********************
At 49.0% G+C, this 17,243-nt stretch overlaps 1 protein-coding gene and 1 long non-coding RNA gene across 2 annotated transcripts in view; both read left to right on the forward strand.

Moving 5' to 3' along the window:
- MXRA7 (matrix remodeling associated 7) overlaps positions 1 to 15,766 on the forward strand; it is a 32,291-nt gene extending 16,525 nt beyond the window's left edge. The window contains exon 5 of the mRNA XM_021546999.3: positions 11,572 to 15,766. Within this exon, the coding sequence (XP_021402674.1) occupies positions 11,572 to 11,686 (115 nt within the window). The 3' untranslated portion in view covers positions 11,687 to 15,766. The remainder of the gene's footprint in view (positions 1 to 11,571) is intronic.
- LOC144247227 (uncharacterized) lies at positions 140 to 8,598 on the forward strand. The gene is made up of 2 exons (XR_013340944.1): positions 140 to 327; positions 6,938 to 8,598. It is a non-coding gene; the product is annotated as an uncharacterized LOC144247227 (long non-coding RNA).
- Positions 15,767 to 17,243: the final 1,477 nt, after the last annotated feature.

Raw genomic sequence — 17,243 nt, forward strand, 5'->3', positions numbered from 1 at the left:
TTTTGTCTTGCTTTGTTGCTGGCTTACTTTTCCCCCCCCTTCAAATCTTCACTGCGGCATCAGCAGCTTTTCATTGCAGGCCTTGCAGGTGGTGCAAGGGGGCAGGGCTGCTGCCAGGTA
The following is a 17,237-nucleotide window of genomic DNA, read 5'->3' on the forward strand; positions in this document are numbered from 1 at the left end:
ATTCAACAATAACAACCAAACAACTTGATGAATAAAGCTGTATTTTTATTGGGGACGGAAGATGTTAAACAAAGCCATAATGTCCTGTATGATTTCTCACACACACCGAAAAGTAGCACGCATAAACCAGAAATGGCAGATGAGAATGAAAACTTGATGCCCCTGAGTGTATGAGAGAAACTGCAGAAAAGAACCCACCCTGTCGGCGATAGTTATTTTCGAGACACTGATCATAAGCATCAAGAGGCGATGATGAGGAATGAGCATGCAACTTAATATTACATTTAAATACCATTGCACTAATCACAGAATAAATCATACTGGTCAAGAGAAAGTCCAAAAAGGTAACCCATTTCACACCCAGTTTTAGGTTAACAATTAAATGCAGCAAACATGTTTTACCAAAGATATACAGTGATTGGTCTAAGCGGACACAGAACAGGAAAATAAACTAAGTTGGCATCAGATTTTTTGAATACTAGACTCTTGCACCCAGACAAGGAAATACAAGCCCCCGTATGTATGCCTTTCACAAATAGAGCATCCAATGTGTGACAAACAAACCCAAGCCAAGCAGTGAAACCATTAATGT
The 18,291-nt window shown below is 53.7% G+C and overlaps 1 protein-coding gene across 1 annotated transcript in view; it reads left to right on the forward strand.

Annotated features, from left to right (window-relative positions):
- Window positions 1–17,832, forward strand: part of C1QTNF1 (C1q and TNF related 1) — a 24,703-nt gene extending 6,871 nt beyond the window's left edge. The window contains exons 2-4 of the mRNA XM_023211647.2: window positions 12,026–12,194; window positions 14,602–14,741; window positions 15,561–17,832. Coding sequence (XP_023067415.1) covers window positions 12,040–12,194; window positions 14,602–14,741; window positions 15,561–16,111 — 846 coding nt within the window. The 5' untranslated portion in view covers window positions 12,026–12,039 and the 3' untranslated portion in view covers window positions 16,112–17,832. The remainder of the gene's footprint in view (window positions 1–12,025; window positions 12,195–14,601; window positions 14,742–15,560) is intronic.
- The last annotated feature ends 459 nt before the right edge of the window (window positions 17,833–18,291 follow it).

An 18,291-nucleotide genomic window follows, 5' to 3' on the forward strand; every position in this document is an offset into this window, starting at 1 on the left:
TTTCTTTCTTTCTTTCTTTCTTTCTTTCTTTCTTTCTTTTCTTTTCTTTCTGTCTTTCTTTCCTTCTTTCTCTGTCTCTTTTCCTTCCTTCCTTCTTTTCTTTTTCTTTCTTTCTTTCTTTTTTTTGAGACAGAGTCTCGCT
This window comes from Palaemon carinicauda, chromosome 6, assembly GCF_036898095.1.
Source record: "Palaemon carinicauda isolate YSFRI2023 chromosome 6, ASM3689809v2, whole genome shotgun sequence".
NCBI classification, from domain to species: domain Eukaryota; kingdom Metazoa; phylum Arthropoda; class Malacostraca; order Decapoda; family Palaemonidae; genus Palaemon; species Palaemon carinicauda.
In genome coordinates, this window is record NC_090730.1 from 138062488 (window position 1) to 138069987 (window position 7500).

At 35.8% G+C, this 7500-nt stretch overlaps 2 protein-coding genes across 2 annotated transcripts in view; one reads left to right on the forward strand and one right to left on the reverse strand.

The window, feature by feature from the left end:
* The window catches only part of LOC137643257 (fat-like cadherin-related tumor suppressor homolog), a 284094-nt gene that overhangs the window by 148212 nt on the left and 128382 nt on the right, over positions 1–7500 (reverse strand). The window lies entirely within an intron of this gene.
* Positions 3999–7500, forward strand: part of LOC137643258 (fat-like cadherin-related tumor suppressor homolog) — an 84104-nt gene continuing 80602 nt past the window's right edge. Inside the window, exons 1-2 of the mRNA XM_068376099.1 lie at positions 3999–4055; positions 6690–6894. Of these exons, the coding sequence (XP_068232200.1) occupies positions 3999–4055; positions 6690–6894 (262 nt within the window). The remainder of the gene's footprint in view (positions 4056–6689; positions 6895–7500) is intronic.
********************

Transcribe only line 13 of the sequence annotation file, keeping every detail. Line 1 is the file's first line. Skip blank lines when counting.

- The last annotated feature ends 459 nt before the right edge of the window (window positions 17,833–18,291 follow it).